Bronze sculpture. Jérôme Duquesnoy the Elder. 1619-1620
This is the most famous symbol of Brussels. It is the original statuette created by Jérôme Duquesnoy the Elder, commissioned by the Brussels authorities in 1619. It once stood as a working fountain on the corner of two streets not far from the Grand Place. For security reasons, it has now been replaced by an identical copy.
The baroque version of a much older sculpture
The colloquial name “Manneken-Pis” given to the statue by the people of Brussels in their local Dutch simply means “little boy urinating”. The first version of the statue, by an unknown sculptor, existed back in 1451, as evidenced by a document relating to the water network that supplied a whole series of fountains erected by the City of Brussels.
The first sculpture was replaced in 1620 by a new, baroque-style version that you now see before you. Standing 55.5 cm tall, Manneken-Pis is turning his head, lifting his feet off the ground and leaning backwards, while relieving himself holding his member in his left hand.
A urinating putto
On closer inspection, the plump-cheeked little boy sports a rounded belly and an incredibly muscular torso. This is the unmistakable sign that this is not, in fact, a representation of an actual child, but a “putto” - The Italian term in art history that denotes the figure of a nude and chubby- faced little boy, sometimes with wings, who personifies an innocent young spirit. With its origins in the ancient representation of Cupid, the god of love, from the 15th century onwards this theme was reinterpreted to reflect contemporary tastes. There are many different interpretations, including the urinating putto which already existed in classical times and made a comeback between the 15th and 18th centuries. During this period, this type of carved or painted depiction is found in various locations in Europe. Presumably, the Manneken-Pis has its origins in this theme and the medieval taste for unusual fountains.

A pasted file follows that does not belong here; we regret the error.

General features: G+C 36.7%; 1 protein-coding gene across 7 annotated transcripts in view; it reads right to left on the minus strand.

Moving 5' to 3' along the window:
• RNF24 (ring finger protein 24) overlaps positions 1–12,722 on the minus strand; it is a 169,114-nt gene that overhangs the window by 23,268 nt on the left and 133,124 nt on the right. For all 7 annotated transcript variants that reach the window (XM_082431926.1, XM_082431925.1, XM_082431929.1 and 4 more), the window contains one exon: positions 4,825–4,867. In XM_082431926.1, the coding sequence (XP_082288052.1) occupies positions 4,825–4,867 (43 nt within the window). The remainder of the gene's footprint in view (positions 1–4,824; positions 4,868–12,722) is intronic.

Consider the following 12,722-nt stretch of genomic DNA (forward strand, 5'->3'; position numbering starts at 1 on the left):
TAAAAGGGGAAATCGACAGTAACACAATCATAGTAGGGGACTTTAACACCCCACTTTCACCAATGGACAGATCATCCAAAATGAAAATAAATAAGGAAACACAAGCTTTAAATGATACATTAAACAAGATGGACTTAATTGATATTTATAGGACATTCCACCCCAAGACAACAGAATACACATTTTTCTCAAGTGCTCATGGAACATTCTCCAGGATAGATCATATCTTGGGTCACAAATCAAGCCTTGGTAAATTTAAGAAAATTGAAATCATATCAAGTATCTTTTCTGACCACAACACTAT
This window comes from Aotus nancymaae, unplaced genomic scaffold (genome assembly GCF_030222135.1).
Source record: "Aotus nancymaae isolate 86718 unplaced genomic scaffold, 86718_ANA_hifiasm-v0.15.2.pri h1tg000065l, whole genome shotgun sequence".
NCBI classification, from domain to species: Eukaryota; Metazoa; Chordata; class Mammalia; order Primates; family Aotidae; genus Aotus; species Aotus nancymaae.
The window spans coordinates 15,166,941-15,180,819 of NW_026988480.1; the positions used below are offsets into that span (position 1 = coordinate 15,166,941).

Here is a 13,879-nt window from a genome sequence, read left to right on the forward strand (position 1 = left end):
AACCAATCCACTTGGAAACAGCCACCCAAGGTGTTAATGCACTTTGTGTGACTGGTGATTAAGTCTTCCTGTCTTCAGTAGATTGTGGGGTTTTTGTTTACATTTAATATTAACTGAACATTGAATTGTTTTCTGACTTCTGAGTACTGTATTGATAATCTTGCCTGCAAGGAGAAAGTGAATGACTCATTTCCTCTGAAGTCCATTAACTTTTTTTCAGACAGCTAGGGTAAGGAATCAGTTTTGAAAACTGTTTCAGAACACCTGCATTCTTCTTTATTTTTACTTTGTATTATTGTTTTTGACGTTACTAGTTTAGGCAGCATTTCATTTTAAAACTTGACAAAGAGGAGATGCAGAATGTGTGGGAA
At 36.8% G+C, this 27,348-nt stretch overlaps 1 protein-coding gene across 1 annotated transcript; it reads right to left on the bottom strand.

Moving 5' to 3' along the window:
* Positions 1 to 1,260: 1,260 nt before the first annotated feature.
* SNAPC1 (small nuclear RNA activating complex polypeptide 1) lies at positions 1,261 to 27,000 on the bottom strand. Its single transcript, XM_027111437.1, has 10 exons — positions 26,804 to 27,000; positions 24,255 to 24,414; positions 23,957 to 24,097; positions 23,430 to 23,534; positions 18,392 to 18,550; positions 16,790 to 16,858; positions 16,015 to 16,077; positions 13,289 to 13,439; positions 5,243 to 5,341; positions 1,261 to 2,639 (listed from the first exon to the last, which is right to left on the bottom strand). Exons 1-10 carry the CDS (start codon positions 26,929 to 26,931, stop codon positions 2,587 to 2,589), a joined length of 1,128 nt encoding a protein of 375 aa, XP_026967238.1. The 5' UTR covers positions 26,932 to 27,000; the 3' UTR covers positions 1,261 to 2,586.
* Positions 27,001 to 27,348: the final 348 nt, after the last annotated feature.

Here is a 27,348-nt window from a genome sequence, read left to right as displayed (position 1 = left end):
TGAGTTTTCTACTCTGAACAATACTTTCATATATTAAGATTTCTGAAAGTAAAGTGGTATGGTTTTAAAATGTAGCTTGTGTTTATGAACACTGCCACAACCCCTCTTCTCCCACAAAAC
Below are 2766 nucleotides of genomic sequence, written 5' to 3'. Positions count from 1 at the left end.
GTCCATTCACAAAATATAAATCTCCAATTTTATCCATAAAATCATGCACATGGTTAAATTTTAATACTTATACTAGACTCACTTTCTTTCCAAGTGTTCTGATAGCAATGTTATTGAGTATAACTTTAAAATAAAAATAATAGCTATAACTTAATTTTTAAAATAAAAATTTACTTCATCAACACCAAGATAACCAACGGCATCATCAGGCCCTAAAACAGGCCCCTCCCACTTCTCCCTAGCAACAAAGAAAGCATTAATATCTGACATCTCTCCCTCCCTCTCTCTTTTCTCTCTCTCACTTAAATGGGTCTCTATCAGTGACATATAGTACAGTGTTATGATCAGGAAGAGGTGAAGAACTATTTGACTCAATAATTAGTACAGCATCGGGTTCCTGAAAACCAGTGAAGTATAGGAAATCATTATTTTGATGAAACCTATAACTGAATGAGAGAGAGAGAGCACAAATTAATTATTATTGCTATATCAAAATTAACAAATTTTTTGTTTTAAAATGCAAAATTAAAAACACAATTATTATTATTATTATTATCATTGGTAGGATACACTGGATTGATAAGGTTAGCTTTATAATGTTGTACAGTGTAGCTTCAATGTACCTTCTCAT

The symbol of the people of Brussels
Then as now, Manneken-Pis’ humorous charm wins people over. Over the years, other traits have been attributed to him which the people of Brussels like to believe embody their spirit. He is variously seen as an irreverent little boy, a champion of freedom, unperturbed by other people’s opinions. In 1695, a satirical text makes him the mouthpiece of the people of Brussels who are castigating the King of France Louis XIV for being responsible for the dreadful bombardment of their city. By this time, Manneken-Pis has already achieved fame way beyond the confines of the city. A whole series of legends created during the 19th century further enhance his aura. He is still used today in caricatures or advertising to represent Brussels and the spirit of its residents.
Now an icon, he also elicits interpretations by contemporary artists.
An eventful history
The statuette has been the subject of several kidnap attempts. In 1867, it had to be skilfully restored after having being broken into several pieces and was given a new, thicker base. The visible mark below his knees was caused when the statue was abducted in 1965. On that occasion, the sculpture was broken in two: the feet and calves remained attached to the base whilst the rest of the body was taken by the thief. Once it was recovered, the statuette was soldered back together and housed in the safety of the museum.
Turn back to discover the display cases illustrating how important Manneken-Pis has become in the hearts of the people of Brussels.